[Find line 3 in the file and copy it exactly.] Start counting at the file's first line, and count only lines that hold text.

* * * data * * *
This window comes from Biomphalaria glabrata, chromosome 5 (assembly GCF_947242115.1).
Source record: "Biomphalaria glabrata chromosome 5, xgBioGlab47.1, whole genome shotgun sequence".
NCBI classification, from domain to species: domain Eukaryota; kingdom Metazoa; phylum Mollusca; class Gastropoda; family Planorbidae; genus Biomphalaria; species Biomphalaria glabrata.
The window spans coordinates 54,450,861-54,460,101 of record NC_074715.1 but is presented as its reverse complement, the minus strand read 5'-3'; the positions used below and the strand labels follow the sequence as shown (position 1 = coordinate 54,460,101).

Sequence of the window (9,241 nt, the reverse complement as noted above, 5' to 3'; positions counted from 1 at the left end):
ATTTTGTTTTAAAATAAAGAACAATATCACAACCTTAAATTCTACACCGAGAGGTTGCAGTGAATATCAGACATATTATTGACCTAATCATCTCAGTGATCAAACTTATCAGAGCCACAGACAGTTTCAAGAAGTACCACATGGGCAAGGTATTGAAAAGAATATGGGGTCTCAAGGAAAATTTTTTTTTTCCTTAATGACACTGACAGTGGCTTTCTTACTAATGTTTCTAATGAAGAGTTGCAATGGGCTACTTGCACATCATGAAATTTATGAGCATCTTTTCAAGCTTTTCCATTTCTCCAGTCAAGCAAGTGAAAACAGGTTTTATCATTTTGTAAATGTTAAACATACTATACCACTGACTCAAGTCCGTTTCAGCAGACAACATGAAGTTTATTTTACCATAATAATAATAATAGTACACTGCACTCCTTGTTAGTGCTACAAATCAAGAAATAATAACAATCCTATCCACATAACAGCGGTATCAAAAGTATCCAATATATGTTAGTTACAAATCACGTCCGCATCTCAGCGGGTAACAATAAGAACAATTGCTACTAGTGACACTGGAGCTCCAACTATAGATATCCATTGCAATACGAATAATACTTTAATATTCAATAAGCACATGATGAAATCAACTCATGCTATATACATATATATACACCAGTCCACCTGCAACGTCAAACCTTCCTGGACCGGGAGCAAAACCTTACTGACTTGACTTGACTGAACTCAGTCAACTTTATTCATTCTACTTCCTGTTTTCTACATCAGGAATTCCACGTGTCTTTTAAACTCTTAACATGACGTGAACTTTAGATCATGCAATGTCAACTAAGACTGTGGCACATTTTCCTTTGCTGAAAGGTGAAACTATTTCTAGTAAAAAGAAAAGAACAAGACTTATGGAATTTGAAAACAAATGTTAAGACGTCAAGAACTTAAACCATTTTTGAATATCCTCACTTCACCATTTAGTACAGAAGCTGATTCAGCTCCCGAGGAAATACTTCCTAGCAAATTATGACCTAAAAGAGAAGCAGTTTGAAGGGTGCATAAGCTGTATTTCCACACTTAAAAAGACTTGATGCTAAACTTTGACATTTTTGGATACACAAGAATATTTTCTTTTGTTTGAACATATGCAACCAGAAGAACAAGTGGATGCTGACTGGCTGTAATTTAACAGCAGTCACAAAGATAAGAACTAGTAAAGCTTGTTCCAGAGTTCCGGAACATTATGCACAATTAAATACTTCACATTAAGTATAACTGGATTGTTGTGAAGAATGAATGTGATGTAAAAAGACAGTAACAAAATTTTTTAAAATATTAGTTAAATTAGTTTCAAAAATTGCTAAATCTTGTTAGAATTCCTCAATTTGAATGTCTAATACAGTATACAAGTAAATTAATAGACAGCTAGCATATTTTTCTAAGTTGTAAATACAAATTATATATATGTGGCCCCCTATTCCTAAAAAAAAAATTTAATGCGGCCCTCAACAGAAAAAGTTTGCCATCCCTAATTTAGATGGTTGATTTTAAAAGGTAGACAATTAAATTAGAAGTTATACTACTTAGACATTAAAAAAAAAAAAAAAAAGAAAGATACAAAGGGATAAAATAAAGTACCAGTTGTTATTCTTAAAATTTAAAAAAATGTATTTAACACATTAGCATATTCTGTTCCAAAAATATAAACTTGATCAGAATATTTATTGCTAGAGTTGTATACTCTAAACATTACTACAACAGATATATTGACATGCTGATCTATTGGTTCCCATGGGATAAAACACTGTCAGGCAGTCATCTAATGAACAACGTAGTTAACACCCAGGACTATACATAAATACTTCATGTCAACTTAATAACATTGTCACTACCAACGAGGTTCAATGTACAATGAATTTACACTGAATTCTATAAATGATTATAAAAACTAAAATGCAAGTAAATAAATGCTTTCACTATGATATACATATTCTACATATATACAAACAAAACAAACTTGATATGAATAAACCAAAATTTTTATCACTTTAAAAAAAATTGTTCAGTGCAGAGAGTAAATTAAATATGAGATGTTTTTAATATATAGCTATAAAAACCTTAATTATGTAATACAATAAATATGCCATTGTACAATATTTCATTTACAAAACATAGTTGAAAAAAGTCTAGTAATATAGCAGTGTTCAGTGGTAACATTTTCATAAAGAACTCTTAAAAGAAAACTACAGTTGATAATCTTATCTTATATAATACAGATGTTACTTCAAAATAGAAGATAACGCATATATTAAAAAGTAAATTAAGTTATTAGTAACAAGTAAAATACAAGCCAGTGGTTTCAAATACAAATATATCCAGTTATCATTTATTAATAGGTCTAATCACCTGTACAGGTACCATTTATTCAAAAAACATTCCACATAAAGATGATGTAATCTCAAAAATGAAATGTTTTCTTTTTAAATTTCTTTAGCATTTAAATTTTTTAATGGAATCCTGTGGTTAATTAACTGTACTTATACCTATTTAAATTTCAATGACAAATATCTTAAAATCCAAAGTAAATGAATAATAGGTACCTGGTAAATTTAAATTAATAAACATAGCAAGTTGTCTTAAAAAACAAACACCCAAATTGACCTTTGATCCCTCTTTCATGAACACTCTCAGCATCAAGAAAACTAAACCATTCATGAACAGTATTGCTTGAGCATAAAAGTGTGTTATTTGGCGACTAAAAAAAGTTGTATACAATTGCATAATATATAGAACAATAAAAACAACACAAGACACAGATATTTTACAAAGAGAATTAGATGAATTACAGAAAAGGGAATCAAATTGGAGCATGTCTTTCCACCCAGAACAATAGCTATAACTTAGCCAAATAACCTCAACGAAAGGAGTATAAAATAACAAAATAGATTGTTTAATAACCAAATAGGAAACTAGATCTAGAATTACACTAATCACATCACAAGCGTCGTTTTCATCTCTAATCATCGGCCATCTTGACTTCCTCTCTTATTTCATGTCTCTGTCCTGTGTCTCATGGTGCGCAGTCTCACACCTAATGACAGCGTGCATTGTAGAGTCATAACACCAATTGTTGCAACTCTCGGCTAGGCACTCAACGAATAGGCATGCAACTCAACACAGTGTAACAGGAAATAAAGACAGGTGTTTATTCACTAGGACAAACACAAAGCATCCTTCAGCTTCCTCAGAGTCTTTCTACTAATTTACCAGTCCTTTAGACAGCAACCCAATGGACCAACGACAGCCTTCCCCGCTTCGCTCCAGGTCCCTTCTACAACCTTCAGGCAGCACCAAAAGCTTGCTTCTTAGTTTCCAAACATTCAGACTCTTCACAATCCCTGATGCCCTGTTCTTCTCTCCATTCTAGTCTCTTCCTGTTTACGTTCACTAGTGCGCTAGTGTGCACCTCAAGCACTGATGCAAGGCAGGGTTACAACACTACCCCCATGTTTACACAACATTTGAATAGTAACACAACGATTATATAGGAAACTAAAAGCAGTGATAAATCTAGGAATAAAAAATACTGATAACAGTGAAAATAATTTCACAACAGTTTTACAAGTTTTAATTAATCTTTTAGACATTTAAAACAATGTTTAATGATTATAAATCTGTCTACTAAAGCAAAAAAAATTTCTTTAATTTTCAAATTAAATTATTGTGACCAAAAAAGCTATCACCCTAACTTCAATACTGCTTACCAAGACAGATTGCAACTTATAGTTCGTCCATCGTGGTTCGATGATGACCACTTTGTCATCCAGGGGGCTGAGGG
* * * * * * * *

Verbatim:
NCBI classification, from domain to species: domain Eukaryota; kingdom Metazoa; phylum Mollusca; class Gastropoda; family Planorbidae; genus Biomphalaria; species Biomphalaria glabrata.